After going practically dark for years, the first Apple self-driving car has finally broken out into the light, and it's not what Apple fans may have expected. Dealers turning buyers away from electric cars isn't an American problem, it turns out. It's a worldwide problem, according to several studies. Electric cars are the cleanest way to drive, but what about all the rest? A new silicon-wafer version of the lead-acid battery may enable new higher-voltage systems to clean up gas cars and expand hybrid technology to a wider range of models. All this and more on Green Car Reports.
Apple has been working on a self-driving car since at least 2014, and then seemed to abandon the project. Now a report by The New York Times revealed the first Apple self-driving car that will be tested on public roads in California—and it will be a Volkswagen bus.
Several studies show that most car dealers are not eager to sell electric cars, and many turn buyers away, or at least try to talk them into an old-fashioned gas-burner. Now two new studies show it's not just an American problem. Even in electric-car-loving Norway, secret shoppers found dealers reluctant to sell them electric cars.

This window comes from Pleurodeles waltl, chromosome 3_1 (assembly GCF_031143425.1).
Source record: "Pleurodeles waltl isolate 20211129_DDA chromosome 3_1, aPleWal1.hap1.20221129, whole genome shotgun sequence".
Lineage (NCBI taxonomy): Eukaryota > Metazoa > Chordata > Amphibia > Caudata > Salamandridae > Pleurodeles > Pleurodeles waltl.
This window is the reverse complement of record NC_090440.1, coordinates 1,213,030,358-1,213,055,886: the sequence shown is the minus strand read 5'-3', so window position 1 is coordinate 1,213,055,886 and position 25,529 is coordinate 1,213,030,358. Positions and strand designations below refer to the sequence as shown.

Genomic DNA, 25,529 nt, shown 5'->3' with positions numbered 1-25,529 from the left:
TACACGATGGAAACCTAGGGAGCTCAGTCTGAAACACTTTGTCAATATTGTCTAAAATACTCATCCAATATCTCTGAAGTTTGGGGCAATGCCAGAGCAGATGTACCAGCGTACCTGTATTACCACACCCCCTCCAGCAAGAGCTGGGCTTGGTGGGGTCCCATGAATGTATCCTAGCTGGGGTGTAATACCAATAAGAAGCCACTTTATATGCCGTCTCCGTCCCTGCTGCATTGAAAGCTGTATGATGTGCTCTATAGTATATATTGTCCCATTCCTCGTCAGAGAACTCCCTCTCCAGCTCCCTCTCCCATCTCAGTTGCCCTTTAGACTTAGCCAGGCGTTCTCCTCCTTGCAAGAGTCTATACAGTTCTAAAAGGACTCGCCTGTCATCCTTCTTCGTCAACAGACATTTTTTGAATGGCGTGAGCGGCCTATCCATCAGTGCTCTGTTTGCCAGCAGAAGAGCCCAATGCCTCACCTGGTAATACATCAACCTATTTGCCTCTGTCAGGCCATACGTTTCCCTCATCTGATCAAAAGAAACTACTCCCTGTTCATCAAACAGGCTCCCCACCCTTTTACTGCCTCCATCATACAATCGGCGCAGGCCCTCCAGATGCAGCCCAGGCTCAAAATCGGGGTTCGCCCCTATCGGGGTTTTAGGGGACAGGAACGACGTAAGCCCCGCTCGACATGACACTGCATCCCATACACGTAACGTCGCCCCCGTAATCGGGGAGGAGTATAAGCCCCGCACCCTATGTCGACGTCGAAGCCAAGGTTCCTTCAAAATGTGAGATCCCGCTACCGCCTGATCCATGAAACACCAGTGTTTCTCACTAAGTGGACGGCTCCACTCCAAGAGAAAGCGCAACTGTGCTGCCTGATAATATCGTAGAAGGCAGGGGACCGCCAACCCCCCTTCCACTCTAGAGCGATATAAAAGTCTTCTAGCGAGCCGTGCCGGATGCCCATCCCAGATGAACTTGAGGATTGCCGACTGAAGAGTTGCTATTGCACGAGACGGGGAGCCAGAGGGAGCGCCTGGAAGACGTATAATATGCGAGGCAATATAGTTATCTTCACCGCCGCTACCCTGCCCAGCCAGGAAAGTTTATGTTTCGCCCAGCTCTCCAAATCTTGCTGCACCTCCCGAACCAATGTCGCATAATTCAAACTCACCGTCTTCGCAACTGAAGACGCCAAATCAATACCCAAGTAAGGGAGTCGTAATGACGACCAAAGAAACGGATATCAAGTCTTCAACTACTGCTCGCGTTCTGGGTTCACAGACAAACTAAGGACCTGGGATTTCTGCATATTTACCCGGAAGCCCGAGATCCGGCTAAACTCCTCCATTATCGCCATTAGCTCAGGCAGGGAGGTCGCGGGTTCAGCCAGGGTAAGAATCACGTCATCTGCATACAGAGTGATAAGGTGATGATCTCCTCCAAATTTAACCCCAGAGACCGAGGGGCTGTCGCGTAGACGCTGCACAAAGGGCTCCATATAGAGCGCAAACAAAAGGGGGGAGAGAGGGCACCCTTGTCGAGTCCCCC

Automotive analysts predicted for years that all kinds of gas-powered cars would get hybrid systems to help them meet rising fuel-economy standards around the world. All those hybrids have been slow to come, however, in part because of high prices for lithium-ion batteries. Now a new type of advanced lead-acid battery could make them more capable and affordable.
Tweets from Tesla CEO Elon Musk indicates the company needs cash from expensive all-wheel-drive and Performance Model 3s to stay afloat, and Tesla insists the models' delivery schedule hasn't shifted due to production delays. Green Car Reports looks into whether the release of these models represents a key change or business as usual.
An Audi spokesman revealed the possibility of a new electric supercar from the company that might use solid-state lithium batteries.
Finally, a new report by the National Transportation Safety Board reveals that an Uber self-driving Volvo that killed a woman in Arizona spotted her in the street in enough time that it could have stopped. Both the car's automatic braking systems from Uber and Volvo, however, were disabled at the time.